WHA led a group of seven leading health organizations asking the public to help slow the spread of COVID-19 in Wisconsin. The call for public awareness of the importance of social distancing and limited public interaction was released soon after Governor Tony Evers announced his “Safer at Home” order on March 23. WHA has been a leading voice in calling for the public and policymakers to help “flatten the curve” of the virus’ impact on hospitalizations. Joining WHA on the press release were organizations representing the state’s physicians, nurses, rural hospitals, low-income clinics and nursing homes: the Wisconsin Medical Society, the Wisconsin Nurses Association, the Wisconsin Primary Health Care Association, LeadingAge Wisconsin, the Rural Wisconsin Health Cooperative and the Wisconsin Health Care Association/Wisconsin Center for Assisted Living.

The group urged citizens to follow the “Safer at Home” directive: “We must do this to keep our health care system from becoming overwhelmed,” the statement said, “and to protect both the public and essential health care workers who are necessary to take care of the critically ill.” The statement recognized that such an order will create difficult ramifications for Wisconsin businesses, their employees and families. “But the continued rise of COVID-19 cases in Wisconsin, now in part due to community spread, necessitates more dramatic action that we believe will help us get through this challenge even faster,” the group said. Governor Evers’ order took effect at 8 a.m. on March 24 and is scheduled to continue through April 24, subject to change by any subsequent order.

National Updates: Congress Refunds, Convocation, Recertification and Board of Governors Exam

Congress Refunds

We are beginning to process Congress registration refunds. Registrants will receive an email with details this week (week of March 23) as well as a confirmation email that the refund has been processed. All refunds will be processed by April 20.

All fees will be returned by the same method of payment used in the original transaction:

  • Credit cards will be refunded directly
  • Refund checks will be mailed to the address on the payment check
  • If you made multiple payments, you may receive multiple refunds


Any new Fellow that had planned to walk this year in the 2020 Convocation Ceremony will be invited to participate in the 2021 ceremony. All cap and gown fees for 2020 will be refunded by April 20, in a separate transaction from their Congress registration.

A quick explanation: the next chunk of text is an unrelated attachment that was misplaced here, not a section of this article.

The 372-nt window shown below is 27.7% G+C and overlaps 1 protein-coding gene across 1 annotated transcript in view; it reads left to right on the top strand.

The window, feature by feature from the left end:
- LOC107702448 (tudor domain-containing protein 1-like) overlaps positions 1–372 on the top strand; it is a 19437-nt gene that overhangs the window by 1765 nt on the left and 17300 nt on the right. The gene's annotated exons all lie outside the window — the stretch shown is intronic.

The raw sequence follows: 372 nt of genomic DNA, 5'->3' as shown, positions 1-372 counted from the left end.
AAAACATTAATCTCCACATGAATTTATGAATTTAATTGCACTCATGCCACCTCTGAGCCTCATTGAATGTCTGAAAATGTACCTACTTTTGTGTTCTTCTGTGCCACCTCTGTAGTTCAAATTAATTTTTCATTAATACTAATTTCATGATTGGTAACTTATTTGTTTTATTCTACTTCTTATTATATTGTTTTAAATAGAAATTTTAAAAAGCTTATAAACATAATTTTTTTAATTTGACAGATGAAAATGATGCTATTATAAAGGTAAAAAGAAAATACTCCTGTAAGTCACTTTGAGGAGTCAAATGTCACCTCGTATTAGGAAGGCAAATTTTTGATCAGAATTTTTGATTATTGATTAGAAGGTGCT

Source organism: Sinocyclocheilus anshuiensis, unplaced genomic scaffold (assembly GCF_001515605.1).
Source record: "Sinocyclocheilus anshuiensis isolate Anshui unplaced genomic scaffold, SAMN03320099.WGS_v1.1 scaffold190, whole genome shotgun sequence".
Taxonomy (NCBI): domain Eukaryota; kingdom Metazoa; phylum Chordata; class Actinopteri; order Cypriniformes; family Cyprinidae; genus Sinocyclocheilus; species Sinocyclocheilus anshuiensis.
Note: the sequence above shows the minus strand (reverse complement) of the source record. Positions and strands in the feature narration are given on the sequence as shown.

• For those in the 2019 recertification class that received an extension to complete the requirements by March 31, this extension has been continued for the class to complete all requirements and submit recertification application and fee by Dec. 31, 2020.
  • For those who are due to complete their recertification requirements in 2020, ACHE has extended the deadline to complete requirements, submit recertification application, and pay recertification fee until March 31, 2021.

Board of Governors Exam

If any member had planned to take the Board of Governors Exam at Congress 2020, they should have received an email from Julianna Kazragys, FACHE, CAE, credentialing manager, with information on how to schedule their test at a future time.

  • Unfortunately, our testing vendor, Pearson VUE, has temporarily closed all its testing centers. Be sure to visit the following website to stay updated on the latest information on their website:
  • If a member has an active exam waiver on file, the waiver will be valid through Dec. 31, 2020
  • All current exam-authorized individuals will have until Dec. 31, 2020 to take and pass the exam without their applications expiring

Governor Announces Stay at Home Order

Governor Evers announced today that he be issuing a “Safer at Home” order effective Tuesday, March 24.  Organizations and individuals providing essential care and services will be allowed to continue travelling to and from work.  This includes healthcare professionals, grocers and family caregivers.  The full details of the order to be announced by the Governor’s office.  Everyone else is asked to not take any unnecessary trips, and to limit travel to essential needs such as getting medications and groceries.

This order is based on the advice and counsel of public health experts, healthcare providers and first responders on the front line of our state’s response to the pandemic.  These unprecedented measures are necessary to reduce rate of spread in COVID-19 cases.  We must do everything we can to keep our healthcare systems from becoming overwhelmed and protect both the public and essential healthcare workers who are taking care of the critically ill.

Business Continuation and Disaster Recovery

Nutanix Americas Healthcare CTO, Cheryl Rodenfels, shares insights from the front lines